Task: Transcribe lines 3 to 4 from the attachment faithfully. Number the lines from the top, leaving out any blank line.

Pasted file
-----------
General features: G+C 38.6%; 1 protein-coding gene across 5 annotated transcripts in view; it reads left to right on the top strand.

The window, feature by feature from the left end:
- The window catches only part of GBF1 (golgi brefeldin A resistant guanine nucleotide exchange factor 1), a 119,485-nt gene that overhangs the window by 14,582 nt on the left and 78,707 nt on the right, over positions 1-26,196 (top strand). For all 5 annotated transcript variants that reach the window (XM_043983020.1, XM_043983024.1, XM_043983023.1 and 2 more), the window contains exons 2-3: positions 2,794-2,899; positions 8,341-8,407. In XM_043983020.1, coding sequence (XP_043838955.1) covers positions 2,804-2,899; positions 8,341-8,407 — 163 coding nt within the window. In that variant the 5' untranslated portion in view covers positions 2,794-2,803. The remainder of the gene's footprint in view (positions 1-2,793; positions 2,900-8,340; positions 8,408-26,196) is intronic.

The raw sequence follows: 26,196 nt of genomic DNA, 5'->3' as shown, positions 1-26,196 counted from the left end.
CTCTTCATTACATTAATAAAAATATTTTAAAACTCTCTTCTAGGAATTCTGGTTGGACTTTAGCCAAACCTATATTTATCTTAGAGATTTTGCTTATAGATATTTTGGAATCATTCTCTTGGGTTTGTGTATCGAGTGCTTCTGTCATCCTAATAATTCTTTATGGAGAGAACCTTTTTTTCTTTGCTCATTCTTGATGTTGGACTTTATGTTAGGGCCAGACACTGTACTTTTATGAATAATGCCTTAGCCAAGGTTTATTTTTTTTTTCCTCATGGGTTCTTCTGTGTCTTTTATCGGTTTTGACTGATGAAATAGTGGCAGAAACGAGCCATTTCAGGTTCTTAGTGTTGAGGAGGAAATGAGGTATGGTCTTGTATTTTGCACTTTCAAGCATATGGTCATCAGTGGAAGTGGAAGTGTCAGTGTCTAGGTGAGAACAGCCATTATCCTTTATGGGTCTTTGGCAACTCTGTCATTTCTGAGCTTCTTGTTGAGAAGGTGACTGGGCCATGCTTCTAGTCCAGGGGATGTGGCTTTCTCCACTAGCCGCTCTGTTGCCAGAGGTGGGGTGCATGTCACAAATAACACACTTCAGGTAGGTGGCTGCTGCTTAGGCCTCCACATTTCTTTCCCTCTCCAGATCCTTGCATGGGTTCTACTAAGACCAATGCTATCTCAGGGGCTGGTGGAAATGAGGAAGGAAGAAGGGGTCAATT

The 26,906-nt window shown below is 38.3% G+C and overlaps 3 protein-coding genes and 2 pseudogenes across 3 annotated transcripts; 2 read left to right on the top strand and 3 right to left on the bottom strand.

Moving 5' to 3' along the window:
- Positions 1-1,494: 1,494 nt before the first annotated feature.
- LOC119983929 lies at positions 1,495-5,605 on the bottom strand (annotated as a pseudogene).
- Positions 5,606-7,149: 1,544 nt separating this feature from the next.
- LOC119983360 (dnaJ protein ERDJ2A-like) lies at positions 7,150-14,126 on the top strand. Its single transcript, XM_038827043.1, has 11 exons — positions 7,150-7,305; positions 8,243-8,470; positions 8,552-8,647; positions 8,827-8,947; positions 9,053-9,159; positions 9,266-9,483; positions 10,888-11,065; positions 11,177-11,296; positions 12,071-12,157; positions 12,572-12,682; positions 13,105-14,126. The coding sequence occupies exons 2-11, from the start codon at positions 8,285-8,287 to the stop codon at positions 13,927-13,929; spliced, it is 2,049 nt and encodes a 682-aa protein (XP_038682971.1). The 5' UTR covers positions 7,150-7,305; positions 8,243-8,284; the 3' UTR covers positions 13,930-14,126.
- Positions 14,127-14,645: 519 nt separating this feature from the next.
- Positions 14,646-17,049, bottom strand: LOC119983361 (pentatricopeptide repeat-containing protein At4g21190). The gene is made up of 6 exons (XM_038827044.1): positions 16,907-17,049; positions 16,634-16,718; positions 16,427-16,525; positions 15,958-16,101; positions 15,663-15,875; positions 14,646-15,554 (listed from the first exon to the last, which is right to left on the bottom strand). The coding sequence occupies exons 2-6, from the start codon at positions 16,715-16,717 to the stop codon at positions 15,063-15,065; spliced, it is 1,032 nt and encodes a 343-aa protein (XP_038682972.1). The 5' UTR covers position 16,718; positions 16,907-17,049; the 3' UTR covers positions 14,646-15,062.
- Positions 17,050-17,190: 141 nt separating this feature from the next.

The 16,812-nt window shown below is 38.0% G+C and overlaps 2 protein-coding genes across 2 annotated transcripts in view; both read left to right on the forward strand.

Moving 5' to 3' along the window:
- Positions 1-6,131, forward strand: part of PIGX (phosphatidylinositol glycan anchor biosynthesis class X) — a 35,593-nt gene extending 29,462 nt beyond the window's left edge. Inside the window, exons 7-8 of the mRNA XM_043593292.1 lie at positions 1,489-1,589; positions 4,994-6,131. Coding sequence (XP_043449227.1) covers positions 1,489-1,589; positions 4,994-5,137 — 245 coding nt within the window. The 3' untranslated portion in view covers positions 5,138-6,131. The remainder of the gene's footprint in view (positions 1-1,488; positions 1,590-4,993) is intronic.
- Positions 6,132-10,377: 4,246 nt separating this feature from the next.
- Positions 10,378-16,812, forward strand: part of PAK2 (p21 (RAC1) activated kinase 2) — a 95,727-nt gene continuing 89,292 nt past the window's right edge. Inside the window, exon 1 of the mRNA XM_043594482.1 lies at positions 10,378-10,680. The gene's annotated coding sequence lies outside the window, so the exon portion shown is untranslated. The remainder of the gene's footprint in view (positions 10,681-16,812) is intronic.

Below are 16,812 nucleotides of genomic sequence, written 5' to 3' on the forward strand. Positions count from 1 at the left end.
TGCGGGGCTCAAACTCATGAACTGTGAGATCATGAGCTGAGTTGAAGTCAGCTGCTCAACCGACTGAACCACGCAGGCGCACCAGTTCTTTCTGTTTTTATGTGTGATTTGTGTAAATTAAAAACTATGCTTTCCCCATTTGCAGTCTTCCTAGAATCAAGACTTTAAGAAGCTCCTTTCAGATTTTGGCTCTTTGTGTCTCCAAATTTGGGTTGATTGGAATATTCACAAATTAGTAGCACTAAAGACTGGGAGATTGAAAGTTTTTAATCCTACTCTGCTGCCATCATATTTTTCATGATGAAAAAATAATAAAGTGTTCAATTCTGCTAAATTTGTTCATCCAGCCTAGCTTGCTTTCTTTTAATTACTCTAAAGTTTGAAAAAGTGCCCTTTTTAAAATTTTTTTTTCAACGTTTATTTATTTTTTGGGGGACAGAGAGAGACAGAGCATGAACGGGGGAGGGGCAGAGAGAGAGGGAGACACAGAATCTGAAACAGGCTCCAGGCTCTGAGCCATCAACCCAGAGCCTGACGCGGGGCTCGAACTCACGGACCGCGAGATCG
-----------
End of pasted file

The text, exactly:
- The window catches only part of GBF1 (golgi brefeldin A resistant guanine nucleotide exchange factor 1), a 119,485-nt gene that overhangs the window by 14,582 nt on the left and 78,707 nt on the right, over positions 1-26,196 (top strand). For all 5 annotated transcript variants that reach the window (XM_043983020.1, XM_043983024.1, XM_043983023.1 and 2 more), the window contains exons 2-3: positions 2,794-2,899; positions 8,341-8,407. In XM_043983020.1, coding sequence (XP_043838955.1) covers positions 2,804-2,899; positions 8,341-8,407 — 163 coding nt within the window. In that variant the 5' untranslated portion in view covers positions 2,794-2,803. The remainder of the gene's footprint in view (positions 1-2,793; positions 2,900-8,340; positions 8,408-26,196) is intronic.

The raw sequence follows: 26,196 nt of genomic DNA, 5'->3' as shown, positions 1-26,196 counted from the left end.